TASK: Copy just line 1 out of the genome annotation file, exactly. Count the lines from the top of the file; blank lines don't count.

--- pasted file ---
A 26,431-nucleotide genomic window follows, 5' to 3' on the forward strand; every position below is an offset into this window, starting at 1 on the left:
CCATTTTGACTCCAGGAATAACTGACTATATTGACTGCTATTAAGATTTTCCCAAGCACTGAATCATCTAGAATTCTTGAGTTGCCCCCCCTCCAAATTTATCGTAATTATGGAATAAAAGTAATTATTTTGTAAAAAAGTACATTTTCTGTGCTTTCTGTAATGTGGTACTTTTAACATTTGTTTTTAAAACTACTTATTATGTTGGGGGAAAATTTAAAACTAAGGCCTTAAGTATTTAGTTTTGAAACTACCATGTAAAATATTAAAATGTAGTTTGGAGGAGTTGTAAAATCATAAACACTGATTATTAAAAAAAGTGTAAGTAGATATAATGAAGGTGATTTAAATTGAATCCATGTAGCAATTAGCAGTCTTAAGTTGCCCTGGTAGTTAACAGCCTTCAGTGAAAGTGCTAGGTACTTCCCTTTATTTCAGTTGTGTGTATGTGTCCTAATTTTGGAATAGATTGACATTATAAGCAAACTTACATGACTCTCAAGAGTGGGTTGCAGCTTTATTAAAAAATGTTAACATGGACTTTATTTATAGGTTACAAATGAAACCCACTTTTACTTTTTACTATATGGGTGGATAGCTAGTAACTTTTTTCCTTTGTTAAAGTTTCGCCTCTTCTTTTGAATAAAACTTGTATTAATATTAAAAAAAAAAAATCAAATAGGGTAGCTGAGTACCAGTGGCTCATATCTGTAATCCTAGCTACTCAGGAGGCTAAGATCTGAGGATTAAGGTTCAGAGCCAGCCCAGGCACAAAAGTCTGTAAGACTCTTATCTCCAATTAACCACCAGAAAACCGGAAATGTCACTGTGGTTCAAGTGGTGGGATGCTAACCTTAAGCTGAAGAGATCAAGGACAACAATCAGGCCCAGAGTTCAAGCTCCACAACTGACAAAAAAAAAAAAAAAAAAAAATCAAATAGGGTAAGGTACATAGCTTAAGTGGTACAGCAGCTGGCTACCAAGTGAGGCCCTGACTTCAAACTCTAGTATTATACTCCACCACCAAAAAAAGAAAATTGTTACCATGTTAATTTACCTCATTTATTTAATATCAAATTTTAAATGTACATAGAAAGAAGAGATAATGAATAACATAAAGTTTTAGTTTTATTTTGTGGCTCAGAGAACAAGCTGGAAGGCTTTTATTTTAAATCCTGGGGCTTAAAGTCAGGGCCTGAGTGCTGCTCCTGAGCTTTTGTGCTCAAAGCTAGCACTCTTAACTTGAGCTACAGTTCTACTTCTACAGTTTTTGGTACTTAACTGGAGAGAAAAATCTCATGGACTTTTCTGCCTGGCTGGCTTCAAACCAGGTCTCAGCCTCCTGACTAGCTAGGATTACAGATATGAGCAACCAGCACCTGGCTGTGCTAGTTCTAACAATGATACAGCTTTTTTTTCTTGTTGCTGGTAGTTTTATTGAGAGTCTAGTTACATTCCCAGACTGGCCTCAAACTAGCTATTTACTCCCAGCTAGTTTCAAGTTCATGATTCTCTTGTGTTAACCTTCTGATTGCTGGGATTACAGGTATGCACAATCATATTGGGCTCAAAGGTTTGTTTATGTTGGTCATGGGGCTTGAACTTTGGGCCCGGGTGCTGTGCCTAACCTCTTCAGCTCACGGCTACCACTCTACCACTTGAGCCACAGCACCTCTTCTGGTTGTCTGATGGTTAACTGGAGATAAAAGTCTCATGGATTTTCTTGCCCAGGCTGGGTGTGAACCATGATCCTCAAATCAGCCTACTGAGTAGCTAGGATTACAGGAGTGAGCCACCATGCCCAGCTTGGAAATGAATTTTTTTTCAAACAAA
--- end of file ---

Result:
A 26,431-nucleotide genomic window follows, 5' to 3' on the forward strand; every position below is an offset into this window, starting at 1 on the left: